Digging through the trash barrel, item by item by porch light, searching for the missing leg, I realized that a miserable, crying child can motivate a parent to do almost anything. A leg had had broken off my daughter Nora’s little figurine, a toy policeman carried from a foreign land by a big brother for the little sister who was now inconsolable because it had been dropped and broken and its leg could not be found. Anywhere.
Then, mid-trash barrel, a memory came to my mind. The now one-legged doll sparked a memory, an image of Joe, the husband of my childhood ballet teacher, with his crutches and his neatly rolled and pinned pants leg hanging loosely where his knee and lower leg had been before he had gone to war.
As a parent, my emotional first aid kit contained hugs, kisses, listening, distraction, walks in the woods and, evidently, searches through trash cans. And one more item that I had learned about but never tried, a healing story. I was a parent in a Waldorf school and had learned from the teachers there about the power of story to help children find their way in challenging times.
So I stopped looking for the lost leg and pulled Nora onto the sofa and invented a healing story as I told it. Using my ballet teacher, Janet, and her husband as inspiration for my quickly created fiction, I hoped that, through a story, I could get Nora to not only accept the handicapped little doll, but to cherish him as he was.
In my story, a man, Joe, had come home from war without a leg and was sad because he could no longer walk or run with ease. Then Joe went to the theater to see his old friend Janet, a dancer. He was so enchanted by her her grace that he imagined that he soared with her in every leap, joined in every twirl and that he held her hand gliding across the stage.
He started attending performances almost every day and visited her back stage. They fell in love and they married. Janet became a ballet teacher and they lived happily every after.
I added convincing details to the story and, as I told it, Nora stopped sobbing and began listening.I hoped that she was seeing that wholeness in in the heart transcends the wholeness of the body. I was learning that showing this in a story is far more effective than simply stating it as a principle.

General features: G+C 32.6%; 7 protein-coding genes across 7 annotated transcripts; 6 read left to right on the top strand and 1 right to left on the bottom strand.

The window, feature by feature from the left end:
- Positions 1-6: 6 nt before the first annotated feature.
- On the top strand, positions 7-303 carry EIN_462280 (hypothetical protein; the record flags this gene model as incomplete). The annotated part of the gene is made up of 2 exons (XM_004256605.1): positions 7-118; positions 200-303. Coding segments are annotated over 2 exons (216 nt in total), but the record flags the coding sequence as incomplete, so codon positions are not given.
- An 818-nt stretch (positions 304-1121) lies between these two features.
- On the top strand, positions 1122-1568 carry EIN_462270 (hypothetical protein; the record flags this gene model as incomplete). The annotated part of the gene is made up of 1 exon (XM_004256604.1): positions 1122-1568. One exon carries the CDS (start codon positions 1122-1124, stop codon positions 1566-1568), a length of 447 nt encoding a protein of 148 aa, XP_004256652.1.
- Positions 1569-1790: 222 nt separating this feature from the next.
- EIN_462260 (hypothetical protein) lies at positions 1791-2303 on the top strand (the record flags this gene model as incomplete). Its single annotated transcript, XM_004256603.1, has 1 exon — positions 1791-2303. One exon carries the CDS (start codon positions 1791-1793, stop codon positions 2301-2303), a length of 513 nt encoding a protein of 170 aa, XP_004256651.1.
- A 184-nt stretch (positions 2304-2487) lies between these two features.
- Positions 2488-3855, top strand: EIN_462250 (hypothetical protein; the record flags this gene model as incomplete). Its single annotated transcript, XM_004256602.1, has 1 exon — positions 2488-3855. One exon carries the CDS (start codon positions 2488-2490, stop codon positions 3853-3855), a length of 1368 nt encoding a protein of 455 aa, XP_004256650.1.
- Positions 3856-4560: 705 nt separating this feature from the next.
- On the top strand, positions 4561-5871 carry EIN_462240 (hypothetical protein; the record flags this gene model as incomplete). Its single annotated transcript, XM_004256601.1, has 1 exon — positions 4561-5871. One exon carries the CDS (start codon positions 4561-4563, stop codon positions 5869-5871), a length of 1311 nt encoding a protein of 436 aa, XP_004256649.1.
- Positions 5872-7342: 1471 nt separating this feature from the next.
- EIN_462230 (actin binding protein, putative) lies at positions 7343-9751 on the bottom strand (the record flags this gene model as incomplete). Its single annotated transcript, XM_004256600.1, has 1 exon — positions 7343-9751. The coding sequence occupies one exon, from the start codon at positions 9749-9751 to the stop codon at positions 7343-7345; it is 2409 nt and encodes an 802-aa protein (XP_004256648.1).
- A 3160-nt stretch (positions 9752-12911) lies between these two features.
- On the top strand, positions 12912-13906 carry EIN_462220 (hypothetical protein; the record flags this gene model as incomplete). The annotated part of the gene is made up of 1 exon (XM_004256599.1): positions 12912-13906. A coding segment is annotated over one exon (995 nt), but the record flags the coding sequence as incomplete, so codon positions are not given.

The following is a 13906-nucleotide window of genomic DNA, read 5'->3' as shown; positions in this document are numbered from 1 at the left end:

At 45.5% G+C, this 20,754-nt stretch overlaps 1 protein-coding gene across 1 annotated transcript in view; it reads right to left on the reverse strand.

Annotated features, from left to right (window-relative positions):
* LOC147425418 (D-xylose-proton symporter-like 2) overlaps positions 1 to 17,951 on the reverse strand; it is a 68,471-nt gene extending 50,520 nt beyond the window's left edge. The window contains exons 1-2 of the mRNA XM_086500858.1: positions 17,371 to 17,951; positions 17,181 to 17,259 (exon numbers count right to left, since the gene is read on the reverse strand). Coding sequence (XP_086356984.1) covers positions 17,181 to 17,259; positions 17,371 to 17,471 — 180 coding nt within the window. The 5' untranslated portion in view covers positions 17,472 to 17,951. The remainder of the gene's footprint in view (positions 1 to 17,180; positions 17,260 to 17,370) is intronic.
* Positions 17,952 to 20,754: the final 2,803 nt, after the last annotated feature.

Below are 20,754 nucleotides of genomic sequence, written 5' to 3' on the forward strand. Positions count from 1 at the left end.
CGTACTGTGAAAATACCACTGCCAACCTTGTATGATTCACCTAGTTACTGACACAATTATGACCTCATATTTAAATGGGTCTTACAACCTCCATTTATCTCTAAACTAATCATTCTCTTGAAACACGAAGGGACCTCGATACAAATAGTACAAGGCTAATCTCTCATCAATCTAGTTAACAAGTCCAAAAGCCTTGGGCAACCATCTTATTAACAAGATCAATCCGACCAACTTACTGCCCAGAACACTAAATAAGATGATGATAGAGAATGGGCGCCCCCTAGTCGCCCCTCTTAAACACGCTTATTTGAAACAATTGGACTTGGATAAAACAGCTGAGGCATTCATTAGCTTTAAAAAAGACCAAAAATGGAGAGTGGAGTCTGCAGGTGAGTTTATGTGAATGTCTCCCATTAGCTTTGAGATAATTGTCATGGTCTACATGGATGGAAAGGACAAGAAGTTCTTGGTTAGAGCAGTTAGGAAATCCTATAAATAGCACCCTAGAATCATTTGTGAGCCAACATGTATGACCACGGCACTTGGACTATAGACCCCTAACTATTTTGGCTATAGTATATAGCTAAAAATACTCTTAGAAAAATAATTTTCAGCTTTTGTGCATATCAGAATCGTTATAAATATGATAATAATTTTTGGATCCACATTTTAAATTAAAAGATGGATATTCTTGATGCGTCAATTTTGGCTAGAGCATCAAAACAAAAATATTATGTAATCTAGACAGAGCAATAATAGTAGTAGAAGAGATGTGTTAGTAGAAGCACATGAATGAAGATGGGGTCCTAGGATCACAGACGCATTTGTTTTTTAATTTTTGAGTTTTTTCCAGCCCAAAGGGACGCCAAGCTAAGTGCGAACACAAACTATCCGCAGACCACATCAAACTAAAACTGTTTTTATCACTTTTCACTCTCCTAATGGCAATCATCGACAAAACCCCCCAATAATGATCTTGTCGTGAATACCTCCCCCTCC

At the end of the story I picked up the little figure and realized he would have a perfect home in Nora’s little jewelry box, the one with the twirling ballerina. She liked that idea, so she set Joe carefully in the box. The leg was never found and, because of the healing story, was no longer missed.
This was the first time I ever told a healing story, but not the last. Such stories became part of my emotional first aid kit as a parent and then as a teacher and grandparent. I have used healing stories, also called pedagogical stories, to heal rifts between children, to boost self-esteem, to bring non-confrontational attention to behavioral issues and questionable choices. In class and at home, I usually tell ongoing stories about the same characters and can easily work in a tale in which someone lets go of a bad habit, finds courage or becomes more helpful. Sometimes I use fairy tales or fables that contain the message I need, but most often I create a special story that fits the situation.
Learn more about healing stories in my book, A Gift of Wonder, A True Story About School as it Could Be. Order here:
Do you want to stash healing stories in your emotional tool kit ? Here are some tips.
- Start telling the story with no introduction.
- Avoid any reference to why you are telling the story.
- When necessary, have the courage to make up the story as you are telling it.
- Avoid pointing out the moral in the story.
- Plan stories in advance when you can.
- Create an ongoing story that you can use to incorporate healing themes.
- One of the best times to tell stories is when driving.
- Use true stories from your own childhood and classic stories from literature if they fit the situation.
- Stress the positive. A story about a person who transforms to become someone who is more caring, helpful, attentive or brave is more effective than a story about a person whose faults cause them to fail. Include a focus on powerful moments of insight and transformation.
- Read to your children every day and tell stories often. If they are used to hearing stories, these special healing stories will come easily to you and feel natural to your children.